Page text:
Inert gas saturation
Inert gas saturation is the accumulation of a gas that does not participate in metabolic processes in the body tissues. The most relevant inert gas for diving is nitrogen. Therefore we speak also about nitrogen saturation.
Basic knowledge for Open Water Diver* (OWD*)
Gases can dissolve in liquids – like sugar or salt. The concentration of the gas in the liquid in the saturation state is directly related to the pressure the gas is exposed to (see Henry's law). Although nitrogen does not participate in the metabolic processes in the body – i. e. it is a so-called inert gas –, but it is present in all body tissues in a dissolved form. On the surface one is in the saturation state with reference to the body temperature and the air pressure.
With rising ambient pressure during descent the amount of breathing gas in the lungs rises respectively and so the amount of nitrogen. The nitrogen is transported via the blood into all body tissues and gets more and more saturated there. The amount of dissolved nitrogen depends on several factors:
- Ambient pressure: The deeper you dive, the more nitrogen gets saturated.
- Time: The longer you dive, the more nitrogen gets saturated.
- Circulation: The more strenuous a dive, the faster nitrogen is absorbed.
- Temperature: The colder the more nitrogen can be stored.
In normal recreational diving, most tissues are partially saturated. However, tissue with high circulation or the blood itself can also be completely saturated.
When ascending, the nitrogen which is dissolved in the body must be transported back to the lungs by the blood and released by exhalation. The pressure reduction must be so slow that nitrogen bubbles cannot form. Check the difference in opening a sparkling water bottle at once and another one very slowly. If bubbles form in our body while ascending to fast, it is called a decompression sickness.
Knowledge for Experienced Diver** (ED**)
Henry's law describes the solubility of gases in liquids. The amount of gas that dissolves into a liquid is directly proportional to the partial pressure of the gas and indirect proportional to the temperature of the liquid.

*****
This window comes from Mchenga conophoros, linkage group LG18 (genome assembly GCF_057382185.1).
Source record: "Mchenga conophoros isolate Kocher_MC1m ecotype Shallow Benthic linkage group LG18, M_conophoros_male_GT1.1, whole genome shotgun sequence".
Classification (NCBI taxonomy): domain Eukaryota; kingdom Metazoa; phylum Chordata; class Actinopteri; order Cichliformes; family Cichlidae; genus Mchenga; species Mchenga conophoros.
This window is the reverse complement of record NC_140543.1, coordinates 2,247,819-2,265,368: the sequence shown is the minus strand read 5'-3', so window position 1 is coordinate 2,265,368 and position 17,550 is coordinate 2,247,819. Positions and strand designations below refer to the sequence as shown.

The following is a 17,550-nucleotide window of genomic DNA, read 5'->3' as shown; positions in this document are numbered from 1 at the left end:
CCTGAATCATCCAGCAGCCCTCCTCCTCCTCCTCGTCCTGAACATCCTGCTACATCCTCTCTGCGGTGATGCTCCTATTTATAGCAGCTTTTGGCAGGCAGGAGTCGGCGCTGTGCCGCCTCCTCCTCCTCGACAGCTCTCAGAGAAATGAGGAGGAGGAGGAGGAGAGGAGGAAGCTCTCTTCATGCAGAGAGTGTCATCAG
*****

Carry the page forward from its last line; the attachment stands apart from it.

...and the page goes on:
The partial pressure of nitrogen in our breathing gas rises with the ambient pressure. As higher the ambient pressure as more nitrogen dissolves in our body tissue. In addition, at a lower body temperature more nitrogen dissolves in the body.
During descent, the partial pressure of nitrogen in the breathing air increases due to the increasing ambient pressure. The body takes on more nitrogen through the lungs which is dissolved in the blood and transported into the body tissues.
However, the saturation does not occur abruptly: At the beginning, the saturation occurs very quickly due to the large concentration difference of nitrogen. If this decreases, the saturation level increases more and more slowly.
This behavior is described by a so-called half-value time: It takes much less time for tissues to reach 50% saturation than to go from 50% saturation to fully saturated. Physiologists call the time required to reach 50% saturation in a theoretical tissue the tissue half-value time T. That means it takes the same time to go from 50% to 75% (2 T) as it did from 0% to 50% (1 T). Again it takes the them same time to go from 75% to 87.5% (3 T) as it did from 0% to 50% and so on. In theory full saturation (100%) is reached after an infinit long period of time. For pratical issues, we can say a tissue is saturated after 6 T, i. e. with a saturation level of 98,23%.
The desaturation on ascent and after the dive follows the same laws: at the beginning it is very fast and becomes slower by time. Here one assumes, analogously to the saturation, that the tissue is completely desaturated after 6 T.
|tissue group||subdivision|| half-value time|
|fatty tissue||slow tissues||240|
The human body consists of different types of tissues with different properties, especially in terms of saturation behavior. For the decompression calculation, the body is divided into 6 to 16 tissue groups (so-called compartments) with different tissue half-value times. These depend on blood circulation in the tissue and nitrogen storage capacity.
The tissue groups are subdivided into slow, medium and fast tissues. Fat, for example, can store five times more nitrogen than muscle tissue, but has a relatively high tissue half-life time due to the lower blood flow and is therefore one of the slow tissues.
Tissues in which the blood flow rate may change during exercise or under the influence of temperature, such as muscles or skin, will change their tissue half-value time and, as a result, saturate faster.